November 13, 2009
November is National Diabetes Month, which means many people, including the team here at Dr. Mays’ office, are paying close attention to news about diabetes risks and treatment. Didhygienist examining pt you know that diabetics suffer higher rates of periodontal (gum) disease? The most likely explanation for this is that diabetics are more susceptible than others to contracting infections.
Especially at risk are those whose diabetes is poorly managed. But it turns out, the relationship between gum health and diabetes goes both ways, as research suggests that periodontal disease makes a diabetic’s blood sugar more difficult to regulate.
Periodontal Disease—the Link to Diabetes
Elevated sugar levels in a diabetic’s saliva promote increased bacterial growth and inhibit periodontal healing. Diabetes can also cause blood vessels to thicken and slow the blood flow to body tissues, like gums and jawbone. Important nutrients and harmful body tissue waste are regulated by blood flow. When it’s decreased, the gums and bones that support your teeth weaken, and bacteria from plaque can lead to infection more easily.
Advanced gum disease can increase your blood sugar level. For diabetics, this can be significantly harmful because it lengthens the amount of time their bodies function with higher blood sugar, putting them at higher risk for diabetic complications. Thus, diabetics who have periodontal disease should be treated to eliminate the periodontal infection.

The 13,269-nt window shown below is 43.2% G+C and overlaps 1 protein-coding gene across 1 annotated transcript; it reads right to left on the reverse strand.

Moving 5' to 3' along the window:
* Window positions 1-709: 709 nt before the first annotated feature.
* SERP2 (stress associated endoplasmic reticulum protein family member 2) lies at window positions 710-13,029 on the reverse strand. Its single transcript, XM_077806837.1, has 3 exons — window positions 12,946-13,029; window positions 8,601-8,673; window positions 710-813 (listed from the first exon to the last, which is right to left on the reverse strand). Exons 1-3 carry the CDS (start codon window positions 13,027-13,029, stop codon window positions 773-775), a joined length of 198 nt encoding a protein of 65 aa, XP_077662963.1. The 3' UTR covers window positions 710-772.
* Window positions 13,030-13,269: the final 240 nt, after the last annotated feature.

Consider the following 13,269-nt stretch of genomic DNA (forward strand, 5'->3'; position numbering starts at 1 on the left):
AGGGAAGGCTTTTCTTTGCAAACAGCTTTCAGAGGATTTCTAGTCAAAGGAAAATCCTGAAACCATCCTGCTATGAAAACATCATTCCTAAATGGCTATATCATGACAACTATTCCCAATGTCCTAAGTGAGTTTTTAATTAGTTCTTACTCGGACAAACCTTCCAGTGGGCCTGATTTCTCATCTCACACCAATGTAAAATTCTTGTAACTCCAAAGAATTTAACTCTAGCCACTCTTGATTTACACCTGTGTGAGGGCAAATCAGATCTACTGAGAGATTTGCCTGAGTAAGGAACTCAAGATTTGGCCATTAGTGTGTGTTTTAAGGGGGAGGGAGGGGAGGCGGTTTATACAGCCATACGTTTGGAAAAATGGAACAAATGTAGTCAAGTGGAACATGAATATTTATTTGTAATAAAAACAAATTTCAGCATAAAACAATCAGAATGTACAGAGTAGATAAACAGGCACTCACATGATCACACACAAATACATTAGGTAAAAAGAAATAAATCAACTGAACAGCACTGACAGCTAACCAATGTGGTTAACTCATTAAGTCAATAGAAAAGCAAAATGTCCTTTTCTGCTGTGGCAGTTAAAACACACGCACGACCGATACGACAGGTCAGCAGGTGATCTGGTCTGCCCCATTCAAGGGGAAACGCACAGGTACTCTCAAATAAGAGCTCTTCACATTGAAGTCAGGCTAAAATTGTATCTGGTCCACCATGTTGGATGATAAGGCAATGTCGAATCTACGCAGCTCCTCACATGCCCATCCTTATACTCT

Reducing Your Risk—Keeping Gums Healthy
Dr. Mays offers several periodontal disease treatments at her Richardson dental practice. Whether you suffer from diabetes or not, regular visits for cleanings and checkups help control oral plaque, bacteria, and infection. In addition, we provide our patients with:
- Advice for effective brushing and flossing techniques so gums and teeth stay healthy at home.
- Scaling and root planing, which removes decaying food particles under the gums and eradicates harmful bacteria.
- Topical antibiotic treatment to fight infection and restore periodontal health.
- Referrals to a periodontist (a gum-disease specialist) for surgical care or laser therapy, if necessary.
If you have diabetes and are concerned about its interaction with your oral health, call our office today to schedule a comprehensive periodontal exam with Dr. Adrienne Mays. Our office is here to keep you smiling.
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